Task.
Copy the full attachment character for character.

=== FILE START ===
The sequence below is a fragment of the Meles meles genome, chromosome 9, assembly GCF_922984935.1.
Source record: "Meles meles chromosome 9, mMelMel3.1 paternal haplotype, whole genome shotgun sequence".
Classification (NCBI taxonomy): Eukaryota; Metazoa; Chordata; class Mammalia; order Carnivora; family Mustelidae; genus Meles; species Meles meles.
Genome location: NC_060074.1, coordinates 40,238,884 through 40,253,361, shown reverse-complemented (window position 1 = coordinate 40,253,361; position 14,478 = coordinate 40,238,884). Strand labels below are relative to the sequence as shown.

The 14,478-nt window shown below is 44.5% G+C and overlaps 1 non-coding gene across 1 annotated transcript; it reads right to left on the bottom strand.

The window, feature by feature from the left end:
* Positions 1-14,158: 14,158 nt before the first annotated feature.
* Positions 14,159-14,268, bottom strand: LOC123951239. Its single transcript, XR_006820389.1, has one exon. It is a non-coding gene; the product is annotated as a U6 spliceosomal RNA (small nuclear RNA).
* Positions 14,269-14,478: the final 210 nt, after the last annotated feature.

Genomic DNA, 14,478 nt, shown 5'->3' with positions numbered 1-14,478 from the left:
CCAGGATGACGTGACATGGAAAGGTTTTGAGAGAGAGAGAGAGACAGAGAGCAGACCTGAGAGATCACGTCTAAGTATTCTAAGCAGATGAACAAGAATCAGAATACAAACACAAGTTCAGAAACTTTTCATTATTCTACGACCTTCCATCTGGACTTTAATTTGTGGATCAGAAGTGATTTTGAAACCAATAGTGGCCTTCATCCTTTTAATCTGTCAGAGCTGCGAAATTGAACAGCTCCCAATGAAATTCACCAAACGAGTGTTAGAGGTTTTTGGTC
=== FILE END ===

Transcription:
The sequence below is a fragment of the Meles meles genome, chromosome 9, assembly GCF_922984935.1.
Source record: "Meles meles chromosome 9, mMelMel3.1 paternal haplotype, whole genome shotgun sequence".
Classification (NCBI taxonomy): Eukaryota; Metazoa; Chordata; class Mammalia; order Carnivora; family Mustelidae; genus Meles; species Meles meles.
Genome location: NC_060074.1, coordinates 40,238,884 through 40,253,361, shown reverse-complemented (window position 1 = coordinate 40,253,361; position 14,478 = coordinate 40,238,884). Strand labels below are relative to the sequence as shown.

The 14,478-nt window shown below is 44.5% G+C and overlaps 1 non-coding gene across 1 annotated transcript; it reads right to left on the bottom strand.

The window, feature by feature from the left end:
* Positions 1-14,158: 14,158 nt before the first annotated feature.
* Positions 14,159-14,268, bottom strand: LOC123951239. Its single transcript, XR_006820389.1, has one exon. It is a non-coding gene; the product is annotated as a U6 spliceosomal RNA (small nuclear RNA).
* Positions 14,269-14,478: the final 210 nt, after the last annotated feature.

Genomic DNA, 14,478 nt, shown 5'->3' with positions numbered 1-14,478 from the left:
CCAGGATGACGTGACATGGAAAGGTTTTGAGAGAGAGAGAGAGACAGAGAGCAGACCTGAGAGATCACGTCTAAGTATTCTAAGCAGATGAACAAGAATCAGAATACAAACACAAGTTCAGAAACTTTTCATTATTCTACGACCTTCCATCTGGACTTTAATTTGTGGATCAGAAGTGATTTTGAAACCAATAGTGGCCTTCATCCTTTTAATCTGTCAGAGCTGCGAAATTGAACAGCTCCCAATGAAATTCACCAAACGAGTGTTAGAGGTTTTTGGTC